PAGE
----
Organic Matter

The educational materials listed on this page are about Organic Matter.

Soil organic matter consists of three distinctly different parts—living organisms, fresh residues, and well-decomposed residues. These three parts of soil organic matter have been described as the living, the dead, and the very dead. A typical agricultural soil has 1% to 6% organic matter. The benefits of organic matter include improved soil structure, increased infiltration and water-holding capacity, increased cation exchange capacity, and more efficient long-term storage of plant nutrients. Without organic matter, you have no soil to speak of, only a dead mixture of ground-up and weathered rocks. Two comprehensive books to help you build soil organic matter and healthy soil are Building Soils for Better Crops and Managing Cover Crops Profitably.

The living part of soil organic matter includes a wide variety of microorganisms, such as bacteria, viruses, fungi, protozoa, and algae. It even includes plant roots and the insects, earthworms, and larger animals, such as moles, woodchucks, and rabbits that spend some of their time in the soil. The living portion represents about 15% of the total soil organic matter. 

Microorganisms, earthworms, and insects feed on plant residues and manures for energy and nutrition, and in the process they mix organic matter into the mineral soil. In addition, they recycle plant nutrients. Organisms such as earthworms and some fungi also help to stabilize soil structure (for example, by producing channels that allow water to infiltrate) and, thereby, improve soil water status and aeration. Plant roots also interact in significant ways with the various microorganisms and animals living in the soil. A multitude of microorganisms, earthworms, and insects get their energy and nutrients by breaking down organic residues in soils.

The fresh residues, or “dead” organic matter, consist of recently deceased microorganisms, insects, earthworms, old plant roots, crop residues, and recently added manures. This part of soil organic matter is the active, or easily decomposed, fraction. This active fraction of soil organic matter is the main supply of food for various organisms—microorganisms, insects, and earthworms— living in the soil. As organic materials are decomposed by the “living,” they release many of the nutrients needed by plants. Organic chemical compounds produced during the decomposition of fresh residues also help to bind soil particles together and give the soil good structure.

Organic molecules directly released from cells of fresh residues, such as proteins, amino acids, sugars, and starches, are also considered part of this fresh organic matter. You can add fresh residues to improve soil health by composting, planting cover crops, and using conservation tillage practices.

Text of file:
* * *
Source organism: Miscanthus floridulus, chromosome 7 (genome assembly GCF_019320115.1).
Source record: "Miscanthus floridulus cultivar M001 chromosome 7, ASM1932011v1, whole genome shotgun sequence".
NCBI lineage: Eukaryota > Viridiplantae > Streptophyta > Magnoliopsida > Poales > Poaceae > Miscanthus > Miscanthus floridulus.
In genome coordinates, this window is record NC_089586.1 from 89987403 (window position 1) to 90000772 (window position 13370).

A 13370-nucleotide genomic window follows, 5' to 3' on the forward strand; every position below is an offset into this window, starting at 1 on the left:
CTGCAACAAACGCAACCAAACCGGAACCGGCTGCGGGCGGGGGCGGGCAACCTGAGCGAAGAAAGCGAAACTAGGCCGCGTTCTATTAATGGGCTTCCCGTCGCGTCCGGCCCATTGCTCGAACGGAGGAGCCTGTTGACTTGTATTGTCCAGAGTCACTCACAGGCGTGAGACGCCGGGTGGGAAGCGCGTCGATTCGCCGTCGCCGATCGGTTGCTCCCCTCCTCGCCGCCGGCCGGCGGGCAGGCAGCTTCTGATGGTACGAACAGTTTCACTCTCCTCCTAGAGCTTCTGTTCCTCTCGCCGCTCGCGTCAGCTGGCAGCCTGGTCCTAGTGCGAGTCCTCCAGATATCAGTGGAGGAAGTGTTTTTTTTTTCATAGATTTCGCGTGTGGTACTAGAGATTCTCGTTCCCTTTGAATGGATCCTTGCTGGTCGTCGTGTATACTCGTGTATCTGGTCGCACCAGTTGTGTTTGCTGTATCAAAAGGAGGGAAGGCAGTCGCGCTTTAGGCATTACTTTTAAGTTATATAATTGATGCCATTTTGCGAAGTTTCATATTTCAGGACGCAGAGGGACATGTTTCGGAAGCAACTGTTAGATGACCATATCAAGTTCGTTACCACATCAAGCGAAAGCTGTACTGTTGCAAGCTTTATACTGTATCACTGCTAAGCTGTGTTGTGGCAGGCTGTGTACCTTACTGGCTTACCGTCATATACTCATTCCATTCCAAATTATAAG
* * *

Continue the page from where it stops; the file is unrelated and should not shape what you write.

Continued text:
The well-decomposed organic matter in soil, the “very dead,” is called humus. Some use the term humus to describe all soil organic matter; some use it to describe just the part you can’t see without a microscope. We’ll use the term to refer only to the well-decomposed part of soil organic matter. Because it is so stable and complex, the average age of humus in soils is usually more than 1,000 years. The already well-decomposed humus is not a food for organisms, but its very small size and chemical properties make it an important part of the soil. Humus holds on to some essential nutrients, storing them for slow release to plants. Humus also can surround certain potentially harmful chemicals and prevent them from causing damage to plants. Good amounts of soil humus can both lessen drainage and compaction problems that occur in clay soils and improve water retention in sandy soils by enhancing aggregation, which reduces soil density, and by holding on to and releasing water.

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Mixed Cover Crops

An informational video on the pros and cons of planting mixed cover crops which are often used to replace fallow. Focus is on effects of cover crops on soil quality in semi-arid regions.

Building Soils in Alaska Communities

Many Alaska communities have stated an interest in food production but perceive that a lack of adequate soils inhibits gardening. Most Alaskan producers confront related soil problems, such as thin root zones, nutrient-poor soils with low organic material contents, and some issues with permafrost. Despite the high cost of shipping, some producers actually import all of their garden soils from the continental United States on a barge, unaware that many of the necessary soil components can be found locally. This video demonstrates soil building and raised bed construction.

Anaerobic Soil Disinfestation to Control Soil Borne Pathogens Webinar

In the webinar the presenters briefly review the development and use of anaerobic soil disinfestation (ASD) techniques for control of soil borne pathogens in various crops and regions around the world, and then focus on the current state of knowledge and use of ASD in California primarily for strawberry production. We discuss the latest research […]

Fresh Growth Podcast

Fresh Growth: Approaches to a More Sustainable Future from Western Ag Practitioners introduces you to farmers and ranchers from around the western United States who are finding innovative sustainable practices that enrich the natural resources we all care about. These successful multi-generational operations experiment with new ideas and are making it pay. Listen in as […]